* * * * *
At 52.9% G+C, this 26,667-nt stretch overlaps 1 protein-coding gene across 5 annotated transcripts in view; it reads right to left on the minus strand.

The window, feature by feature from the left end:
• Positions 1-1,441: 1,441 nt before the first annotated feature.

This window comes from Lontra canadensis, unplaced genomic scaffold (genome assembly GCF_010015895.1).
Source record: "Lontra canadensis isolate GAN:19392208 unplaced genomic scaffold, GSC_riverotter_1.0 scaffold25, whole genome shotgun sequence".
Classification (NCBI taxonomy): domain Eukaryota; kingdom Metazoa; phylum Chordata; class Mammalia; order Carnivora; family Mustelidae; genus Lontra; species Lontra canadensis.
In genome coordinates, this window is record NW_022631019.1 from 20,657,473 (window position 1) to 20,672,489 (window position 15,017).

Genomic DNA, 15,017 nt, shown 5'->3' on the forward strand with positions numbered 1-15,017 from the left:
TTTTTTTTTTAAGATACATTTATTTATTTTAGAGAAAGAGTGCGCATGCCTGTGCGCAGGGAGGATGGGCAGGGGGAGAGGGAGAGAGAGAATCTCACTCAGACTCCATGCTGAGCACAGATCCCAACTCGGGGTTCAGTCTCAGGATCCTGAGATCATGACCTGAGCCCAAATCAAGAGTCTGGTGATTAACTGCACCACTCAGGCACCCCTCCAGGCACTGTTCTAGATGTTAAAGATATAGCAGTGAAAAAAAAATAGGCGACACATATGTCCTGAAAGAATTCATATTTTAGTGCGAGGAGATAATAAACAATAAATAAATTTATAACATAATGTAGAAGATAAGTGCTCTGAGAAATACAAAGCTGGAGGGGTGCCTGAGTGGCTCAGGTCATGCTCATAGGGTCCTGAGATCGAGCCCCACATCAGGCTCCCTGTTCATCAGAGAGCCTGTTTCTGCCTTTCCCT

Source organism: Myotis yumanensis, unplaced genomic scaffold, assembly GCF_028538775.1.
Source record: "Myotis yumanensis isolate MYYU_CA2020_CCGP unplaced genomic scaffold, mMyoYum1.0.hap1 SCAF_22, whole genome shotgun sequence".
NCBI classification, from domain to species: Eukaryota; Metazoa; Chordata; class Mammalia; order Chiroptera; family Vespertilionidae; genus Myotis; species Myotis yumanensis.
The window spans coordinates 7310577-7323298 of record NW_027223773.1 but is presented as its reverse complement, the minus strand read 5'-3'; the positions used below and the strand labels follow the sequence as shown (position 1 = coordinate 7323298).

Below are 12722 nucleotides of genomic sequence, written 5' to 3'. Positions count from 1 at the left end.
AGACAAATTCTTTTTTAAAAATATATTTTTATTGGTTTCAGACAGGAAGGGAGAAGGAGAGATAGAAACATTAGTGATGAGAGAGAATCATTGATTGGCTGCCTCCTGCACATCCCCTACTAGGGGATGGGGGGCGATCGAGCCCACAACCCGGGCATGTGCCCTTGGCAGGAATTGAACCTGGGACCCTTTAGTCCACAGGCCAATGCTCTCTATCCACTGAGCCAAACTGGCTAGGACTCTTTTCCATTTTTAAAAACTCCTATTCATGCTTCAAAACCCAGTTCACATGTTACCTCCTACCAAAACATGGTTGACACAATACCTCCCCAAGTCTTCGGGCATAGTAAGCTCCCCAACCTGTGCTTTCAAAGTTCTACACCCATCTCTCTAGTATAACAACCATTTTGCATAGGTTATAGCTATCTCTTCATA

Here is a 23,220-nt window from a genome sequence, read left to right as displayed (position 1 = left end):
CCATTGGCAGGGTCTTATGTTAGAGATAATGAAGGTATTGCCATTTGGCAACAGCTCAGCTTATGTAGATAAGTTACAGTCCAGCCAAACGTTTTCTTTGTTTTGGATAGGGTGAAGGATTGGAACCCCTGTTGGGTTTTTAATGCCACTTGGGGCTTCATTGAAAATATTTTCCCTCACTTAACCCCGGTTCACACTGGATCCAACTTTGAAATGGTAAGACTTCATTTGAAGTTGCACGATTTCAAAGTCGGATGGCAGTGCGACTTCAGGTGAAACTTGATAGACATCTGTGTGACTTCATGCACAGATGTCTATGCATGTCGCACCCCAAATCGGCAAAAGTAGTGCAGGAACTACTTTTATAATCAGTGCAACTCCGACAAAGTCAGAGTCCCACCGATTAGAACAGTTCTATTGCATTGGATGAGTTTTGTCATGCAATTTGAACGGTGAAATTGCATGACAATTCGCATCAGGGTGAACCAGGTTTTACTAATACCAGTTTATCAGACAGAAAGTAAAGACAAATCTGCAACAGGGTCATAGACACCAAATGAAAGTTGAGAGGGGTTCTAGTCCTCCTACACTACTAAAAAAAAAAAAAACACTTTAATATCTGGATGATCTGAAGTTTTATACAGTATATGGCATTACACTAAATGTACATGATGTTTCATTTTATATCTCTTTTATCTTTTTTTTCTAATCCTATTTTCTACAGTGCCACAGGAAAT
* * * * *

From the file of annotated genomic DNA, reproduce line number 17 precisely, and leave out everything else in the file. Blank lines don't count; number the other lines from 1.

CCATTGGCAGGGTCTTATGTTAGAGATAATGAAGGTATTGCCATTTGGCAACAGCTCAGCTTATGTAGATAAGTTACAGTCCAGCCAAACGTTTTCTTTGTTTTGGATAGGGTGAAGGATTGGAACCCCTGTTGGGTTTTTAATGCCACTTGGGGCTTCATTGAAAATATTTTCCCTCACTTAACCCCGGTTCACACTGGATCCAACTTTGAAATGGTAAGACTTCATTTGAAGTTGCACGATTTCAAAGTCGGATGGCAGTGCGACTTCAGGTGAAACTTGATAGACATCTGTGTGACTTCATGCACAGATGTCTATGCATGTCGCACCCCAAATCGGCAAAAGTAGTGCAGGAACTACTTTTATAATCAGTGCAACTCCGACAAAGTCAGAGTCCCACCGATTAGAACAGTTCTATTGCATTGGATGAGTTTTGTCATGCAATTTGAACGGTGAAATTGCATGACAATTCGCATCAGGGTGAACCAGGTTTTACTAATACCAGTTTATCAGACAGAAAGTAAAGACAAATCTGCAACAGGGTCATAGACACCAAATGAAAGTTGAGAGGGGTTCTAGTCCTCCTACACTACTAAAAAAAAAAAAAACACTTTAATATCTGGATGATCTGAAGTTTTATACAGTATATGGCATTACACTAAATGTACATGATGTTTCATTTTATATCTCTTTTATCTTTTTTTTCTAATCCTATTTTCTACAGTGCCACAGGAAAT